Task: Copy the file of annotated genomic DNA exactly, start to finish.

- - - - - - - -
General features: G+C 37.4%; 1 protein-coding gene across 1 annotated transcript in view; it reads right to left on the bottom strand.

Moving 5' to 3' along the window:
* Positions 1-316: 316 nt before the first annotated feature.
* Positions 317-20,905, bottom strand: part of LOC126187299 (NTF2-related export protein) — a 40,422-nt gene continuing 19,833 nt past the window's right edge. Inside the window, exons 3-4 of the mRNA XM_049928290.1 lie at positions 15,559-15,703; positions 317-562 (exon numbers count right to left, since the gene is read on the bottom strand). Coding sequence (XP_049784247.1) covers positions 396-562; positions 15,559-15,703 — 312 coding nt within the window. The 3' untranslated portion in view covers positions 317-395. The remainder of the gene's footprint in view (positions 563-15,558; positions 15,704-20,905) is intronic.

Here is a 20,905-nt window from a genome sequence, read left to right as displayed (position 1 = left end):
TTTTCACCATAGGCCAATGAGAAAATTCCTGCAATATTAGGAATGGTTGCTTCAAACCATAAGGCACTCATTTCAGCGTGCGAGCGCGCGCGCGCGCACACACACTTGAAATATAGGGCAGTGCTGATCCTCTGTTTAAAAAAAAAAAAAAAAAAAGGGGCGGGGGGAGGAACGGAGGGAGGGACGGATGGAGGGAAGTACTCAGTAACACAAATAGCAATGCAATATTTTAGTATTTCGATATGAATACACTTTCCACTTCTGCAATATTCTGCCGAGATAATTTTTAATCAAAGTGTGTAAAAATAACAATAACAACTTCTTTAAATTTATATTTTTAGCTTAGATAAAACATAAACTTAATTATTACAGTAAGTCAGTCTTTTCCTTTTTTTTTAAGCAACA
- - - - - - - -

General features: G+C 37.4%; 1 protein-coding gene across 1 annotated transcript in view; it reads right to left on the bottom strand.

Moving 5' to 3' along the window:
* Positions 1-316: 316 nt before the first annotated feature.
* Positions 317-20,905, bottom strand: part of LOC126187299 (NTF2-related export protein) — a 40,422-nt gene continuing 19,833 nt past the window's right edge. Inside the window, exons 3-4 of the mRNA XM_049928290.1 lie at positions 15,559-15,703; positions 317-562 (exon numbers count right to left, since the gene is read on the bottom strand). Coding sequence (XP_049784247.1) covers positions 396-562; positions 15,559-15,703 — 312 coding nt within the window. The 3' untranslated portion in view covers positions 317-395. The remainder of the gene's footprint in view (positions 563-15,558; positions 15,704-20,905) is intronic.

Here is a 20,905-nt window from a genome sequence, read left to right as displayed (position 1 = left end):
TTTTCACCATAGGCCAATGAGAAAATTCCTGCAATATTAGGAATGGTTGCTTCAAACCATAAGGCACTCATTTCAGCGTGCGAGCGCGCGCGCGCGCACACACACTTGAAATATAGGGCAGTGCTGATCCTCTGTTTAAAAAAAAAAAAAAAAAAAGGGGCGGGGGGAGGAACGGAGGGAGGGACGGATGGAGGGAAGTACTCAGTAACACAAATAGCAATGCAATATTTTAGTATTTCGATATGAATACACTTTCCACTTCTGCAATATTCTGCCGAGATAATTTTTAATCAAAGTGTGTAAAAATAACAATAACAACTTCTTTAAATTTATATTTTTAGCTTAGATAAAACATAAACTTAATTATTACAGTAAGTCAGTCTTTTCCTTTTTTTTTAAGCAACA